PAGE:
UNM President Robert Frank said that at least 100,000 new jobs need to be created in New Mexico to return to prerecession employment levels, and that UNM will support that effort.

“UNM, as a University, works for the broader community to hopefully create opportunities for people like you as you graduate,” he said. “At the end of the day, New Mexico is losing jobs, and we want to increase jobs.”

According to the UNM Economic Development Report, 40,000 jobs have been slashed since the recession began in 2008, and another 50,000 are being lost due to sequestration of federal jobs. The report suggests the creation of 40,000 economic sector and 60,000 service sector jobs by 2022 so the state can have a more stable economy.

Frank said the University needs to focus on jobs in knowledge-intensive fields, such as engineering and medicine, to encourage the creation of other jobs. Doctors, for example, need nurses. He said at least eight companies are created through UNM’s Science and Technology Corporation (STC) each year, and that the nonprofit serves as a “job incubator” for the state.

“It was clear to me that the University has a responsibility for jobs … and that as a research university, we create a lot of knowledge jobs,” he said. “We have to pay attention to how we support this incubator. We need support services for our faculty and post-docs who create jobs.”

Frank said research for the report started in June when he was appointed UNM president. He said he appointed an Economic Development Advisory Group, which is composed of 16 members and chaired by Anderson School of Management Dean Doug Brown, to plan UNM’s future initiatives.

Brown said the suggestions from the report are important because of the economic obstacles the state faces.

“What make it really special are the economic pressures that we’re under in New Mexico,” he said. “We are the slowest state in the nation to be recovering from the recession. And the worst may be yet to come.”

Brown said because jobs come from companies that invest in the state, UNM should focus on encouraging the creation of new businesses. He said most new companies come from health and physical sciences.

But Frank said that although most new companies come from health and physical sciences, UNM should not neglect other businesses, such as retail stores and restaurants.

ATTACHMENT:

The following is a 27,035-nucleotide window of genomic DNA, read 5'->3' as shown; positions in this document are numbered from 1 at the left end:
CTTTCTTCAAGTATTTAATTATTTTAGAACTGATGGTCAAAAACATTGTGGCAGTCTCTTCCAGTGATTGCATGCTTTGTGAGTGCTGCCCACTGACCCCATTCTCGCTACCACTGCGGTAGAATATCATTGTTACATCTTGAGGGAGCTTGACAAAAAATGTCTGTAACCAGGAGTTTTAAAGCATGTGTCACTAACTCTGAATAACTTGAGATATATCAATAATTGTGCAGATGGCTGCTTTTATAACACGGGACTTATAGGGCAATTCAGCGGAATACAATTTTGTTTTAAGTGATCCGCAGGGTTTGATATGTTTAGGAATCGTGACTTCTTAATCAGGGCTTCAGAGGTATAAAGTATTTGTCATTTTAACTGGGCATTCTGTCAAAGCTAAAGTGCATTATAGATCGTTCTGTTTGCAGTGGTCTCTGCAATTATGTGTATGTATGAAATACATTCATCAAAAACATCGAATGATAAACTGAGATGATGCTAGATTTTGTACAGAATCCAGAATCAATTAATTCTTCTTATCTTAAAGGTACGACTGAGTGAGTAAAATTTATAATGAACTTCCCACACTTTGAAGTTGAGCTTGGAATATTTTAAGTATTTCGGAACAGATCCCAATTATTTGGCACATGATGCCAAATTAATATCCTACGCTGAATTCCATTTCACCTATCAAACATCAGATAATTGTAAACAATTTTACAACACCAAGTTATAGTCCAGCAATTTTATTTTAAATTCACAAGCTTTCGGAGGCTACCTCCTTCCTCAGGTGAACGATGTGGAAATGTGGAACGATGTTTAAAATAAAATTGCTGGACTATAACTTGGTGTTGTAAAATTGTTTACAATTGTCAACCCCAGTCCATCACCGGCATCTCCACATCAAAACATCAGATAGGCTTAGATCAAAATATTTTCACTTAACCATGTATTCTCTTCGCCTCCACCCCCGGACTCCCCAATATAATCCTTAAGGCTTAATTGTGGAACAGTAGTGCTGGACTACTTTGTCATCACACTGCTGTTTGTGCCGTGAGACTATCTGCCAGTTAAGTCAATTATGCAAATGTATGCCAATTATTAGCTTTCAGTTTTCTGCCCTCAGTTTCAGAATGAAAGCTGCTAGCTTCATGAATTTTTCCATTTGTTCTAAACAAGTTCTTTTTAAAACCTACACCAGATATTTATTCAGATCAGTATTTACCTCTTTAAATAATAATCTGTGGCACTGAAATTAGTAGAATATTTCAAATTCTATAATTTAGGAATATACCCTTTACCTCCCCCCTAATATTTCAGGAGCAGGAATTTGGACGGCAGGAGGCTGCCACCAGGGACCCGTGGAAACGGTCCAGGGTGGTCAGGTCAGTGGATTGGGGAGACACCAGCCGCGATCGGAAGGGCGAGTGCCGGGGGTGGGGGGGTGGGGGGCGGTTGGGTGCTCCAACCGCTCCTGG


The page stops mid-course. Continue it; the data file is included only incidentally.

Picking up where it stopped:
“Our end result is to create jobs, but the way to get there is to create the companies,” he said. “When you’re talking about job creation, you’re really talking about company growth.”

Brown said UNM should establish support systems for companies, such as the STC, to ensure companies stay in the state. He said companies often relocate to other states after they are created in New Mexico due to the lack of support systems in the state.

“Microsoft was started here in Albuquerque, New Mexico, and for the first six years they grew here,” he said. “But they said that they ought to come back to a real city where you can find resources. That was back in the ‘80s, but I’d like to think that we’ve grown up now and we have those kinds of resources. One of my mantras is ‘don’t let one of the next Microsofts get away.’”

Frank said he will send a team of University administrators to the University of Florida at Gainesville to study the university’s business zone, which surrounds the institution. He said he plans to erect a similar business zone, which would contain dormitories and retail stores surrounding UNM, in the future.

“The idea is to start a community that grows and becomes a home for all so you won’t leave here to go to San Francisco and start your company,” he said. “We need to make this a hub for businesses.”

Frank said UNM plans to commit money for job creation in the future as part of his UNM 2020 initiative. He said that although the University has not identified a particular budget yet, it will find funds for the projects somehow.

“I don’t know how much it will be,” he said. “But we’re a 2.6 billion dollar business. We spend a lot of money, so we’ll have to find it somewhere. If we create jobs for you when you graduate, I believe it’s the right thing to do.”